Three of the four play positions that the organization had major question marks about after the draft; defensive line, quarterback and safety. Baldwin brings a unique skill set to an already deep group.
It's not a given that any of these four make the final roster. Seattle has taken a bold but solid long-term approach in terms of looking for depth. They are balancing the big, "luxury" signings with cheap, young, competitive players to fill depth at major positions of need.
Loser: Kelly Jennings
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Kelly Jennings’ return to Seattle was somewhat surprising because his play in 2010 was consistently underwhelming, but his experience is valuable to a secondary filled with young players.
And he was brought back on a one-year deal, the expectation being that Walter Thurmond could step into Jennings' former starting spot. Ideally, Jennings would see the field as a sub package, slot corner. He doesnt have the prototypical length and size for a Carroll-press corner.
However, Thurmond was inactive last week, and Jennings started in his place, a chance to prove worthy of being higher on the depth chart than the competitive, young group below him.
Week 1 of the preseason didn’t help his backup stock. He proved, as he did in 2010, he is prone to being picked on. The Chargers constantly went at Jennings early. Vincent Jackson beat him early for a 48-yard gain on third-and-long, an error magnified by Josh Pinkard's failed attempt provide deep help.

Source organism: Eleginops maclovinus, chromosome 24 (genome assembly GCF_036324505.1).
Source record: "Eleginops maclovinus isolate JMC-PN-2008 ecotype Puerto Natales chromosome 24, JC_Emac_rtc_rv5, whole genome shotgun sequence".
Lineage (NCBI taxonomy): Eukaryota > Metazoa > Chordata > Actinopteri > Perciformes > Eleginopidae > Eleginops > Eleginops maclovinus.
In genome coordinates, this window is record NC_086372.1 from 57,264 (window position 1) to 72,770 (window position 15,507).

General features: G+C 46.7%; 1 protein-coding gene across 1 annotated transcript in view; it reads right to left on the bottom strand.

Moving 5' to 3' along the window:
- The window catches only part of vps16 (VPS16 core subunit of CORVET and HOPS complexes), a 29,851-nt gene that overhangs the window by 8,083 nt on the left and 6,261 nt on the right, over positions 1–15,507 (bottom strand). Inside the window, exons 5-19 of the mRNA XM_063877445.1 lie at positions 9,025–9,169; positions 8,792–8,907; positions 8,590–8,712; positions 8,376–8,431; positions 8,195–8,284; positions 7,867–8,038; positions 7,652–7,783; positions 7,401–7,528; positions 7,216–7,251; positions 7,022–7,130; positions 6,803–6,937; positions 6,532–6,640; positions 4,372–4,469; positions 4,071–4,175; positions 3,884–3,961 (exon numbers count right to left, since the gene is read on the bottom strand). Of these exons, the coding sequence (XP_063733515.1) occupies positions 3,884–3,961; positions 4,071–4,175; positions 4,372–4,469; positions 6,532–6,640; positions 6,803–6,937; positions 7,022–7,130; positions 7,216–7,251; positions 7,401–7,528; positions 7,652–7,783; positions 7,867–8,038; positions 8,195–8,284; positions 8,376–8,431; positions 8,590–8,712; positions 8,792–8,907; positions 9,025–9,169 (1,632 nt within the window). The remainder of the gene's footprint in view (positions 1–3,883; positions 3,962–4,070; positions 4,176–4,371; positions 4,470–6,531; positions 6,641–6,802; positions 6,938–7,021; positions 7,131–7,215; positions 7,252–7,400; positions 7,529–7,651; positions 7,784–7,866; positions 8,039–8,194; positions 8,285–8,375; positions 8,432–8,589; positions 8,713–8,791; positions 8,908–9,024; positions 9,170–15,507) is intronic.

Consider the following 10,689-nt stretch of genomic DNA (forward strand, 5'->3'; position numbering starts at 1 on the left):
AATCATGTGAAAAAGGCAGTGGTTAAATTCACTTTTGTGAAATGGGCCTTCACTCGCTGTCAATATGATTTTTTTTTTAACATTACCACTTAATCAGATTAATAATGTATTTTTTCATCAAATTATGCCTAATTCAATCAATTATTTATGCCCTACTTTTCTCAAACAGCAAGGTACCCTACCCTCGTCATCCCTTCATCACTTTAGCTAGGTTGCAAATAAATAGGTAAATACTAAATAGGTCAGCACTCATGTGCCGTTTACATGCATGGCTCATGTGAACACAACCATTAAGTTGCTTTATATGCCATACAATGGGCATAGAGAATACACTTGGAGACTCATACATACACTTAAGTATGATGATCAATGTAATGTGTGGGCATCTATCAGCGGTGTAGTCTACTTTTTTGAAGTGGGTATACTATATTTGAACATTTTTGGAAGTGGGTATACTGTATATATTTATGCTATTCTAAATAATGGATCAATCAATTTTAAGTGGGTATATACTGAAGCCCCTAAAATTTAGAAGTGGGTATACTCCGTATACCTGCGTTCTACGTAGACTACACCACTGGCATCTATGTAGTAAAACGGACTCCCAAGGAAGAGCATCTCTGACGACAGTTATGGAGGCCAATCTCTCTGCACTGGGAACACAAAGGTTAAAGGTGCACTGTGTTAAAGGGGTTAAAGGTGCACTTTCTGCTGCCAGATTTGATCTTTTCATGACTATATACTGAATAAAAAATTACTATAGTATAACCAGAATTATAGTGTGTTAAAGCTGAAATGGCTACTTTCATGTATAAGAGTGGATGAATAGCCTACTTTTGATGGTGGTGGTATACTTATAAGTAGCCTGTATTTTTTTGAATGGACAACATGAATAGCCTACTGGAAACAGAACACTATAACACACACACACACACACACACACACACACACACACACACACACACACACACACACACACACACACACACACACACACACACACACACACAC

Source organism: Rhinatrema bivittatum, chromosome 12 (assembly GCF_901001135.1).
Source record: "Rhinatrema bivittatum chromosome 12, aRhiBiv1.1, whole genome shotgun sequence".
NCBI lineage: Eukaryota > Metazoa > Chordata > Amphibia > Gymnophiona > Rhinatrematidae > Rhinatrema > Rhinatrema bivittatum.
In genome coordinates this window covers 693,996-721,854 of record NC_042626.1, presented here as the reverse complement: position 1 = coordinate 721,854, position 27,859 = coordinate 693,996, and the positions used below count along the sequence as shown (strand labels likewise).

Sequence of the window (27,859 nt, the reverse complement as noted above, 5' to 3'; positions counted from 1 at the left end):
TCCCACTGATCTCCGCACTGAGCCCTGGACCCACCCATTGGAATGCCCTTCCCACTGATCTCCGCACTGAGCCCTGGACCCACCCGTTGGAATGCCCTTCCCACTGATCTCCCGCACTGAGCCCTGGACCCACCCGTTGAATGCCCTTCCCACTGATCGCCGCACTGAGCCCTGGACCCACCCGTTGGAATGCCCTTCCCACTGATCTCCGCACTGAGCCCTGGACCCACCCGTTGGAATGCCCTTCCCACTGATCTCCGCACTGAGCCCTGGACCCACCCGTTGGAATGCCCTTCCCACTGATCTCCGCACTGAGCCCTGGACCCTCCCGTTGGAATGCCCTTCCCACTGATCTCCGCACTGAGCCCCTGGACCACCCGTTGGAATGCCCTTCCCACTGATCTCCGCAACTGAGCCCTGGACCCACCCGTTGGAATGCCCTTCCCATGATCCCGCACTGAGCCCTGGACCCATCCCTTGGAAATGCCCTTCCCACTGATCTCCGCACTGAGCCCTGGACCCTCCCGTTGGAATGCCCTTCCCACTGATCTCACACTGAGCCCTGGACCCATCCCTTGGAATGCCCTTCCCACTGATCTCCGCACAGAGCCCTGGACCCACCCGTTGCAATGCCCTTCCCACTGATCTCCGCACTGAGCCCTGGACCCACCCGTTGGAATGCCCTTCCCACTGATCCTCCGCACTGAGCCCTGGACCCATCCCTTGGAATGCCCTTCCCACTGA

Jennings also struggled tackling, the cherry on top being that runningback Mike Tolbert leapt over Jennings into the end zone for San Diego's only offensive touchdown.
His shabby play wouldn't have been as noticable if the younger players behind him didn't play as well as they did.
Jennings needed to have a strong performance to keep his spot as a No. 2 corner at worst. Now, it's worth wondering if he will move down the depth chart heading into the next preseason game.
Winner: The Youth Movement in the Secondary
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The Seahawks have rebuilt the defensive line with a combination of experience and younger talent. The secondary, on the other hand, is an extremely young and unproven group.
The Seahawks failed to sign any new defensive backs, leading many pundits to question their strategy. Beyond Marcus Trufant and to a lesser extent Earl Thomas, who would provide leadership for the secondary?
Through one game, it appears Seattle may be on the right track. The young players in the secondary were a bright spot for the Seahawks, especially in the second half. The Seahawks allowed rookie Scott Tolzien to throw for 64 yards, 60 of those coming on the Chargers' unsuccessful final drive.
Brandon Browner and Kam Chancellor were highlighted in the post game recap as two players who made a sizable impact. Richard Sherman appeared to be solid in coverage on the outside and Byron Maxwell played physical coverage in the slot late in the game. Mark LeGree and Johnson proved capable as a second unit with upside.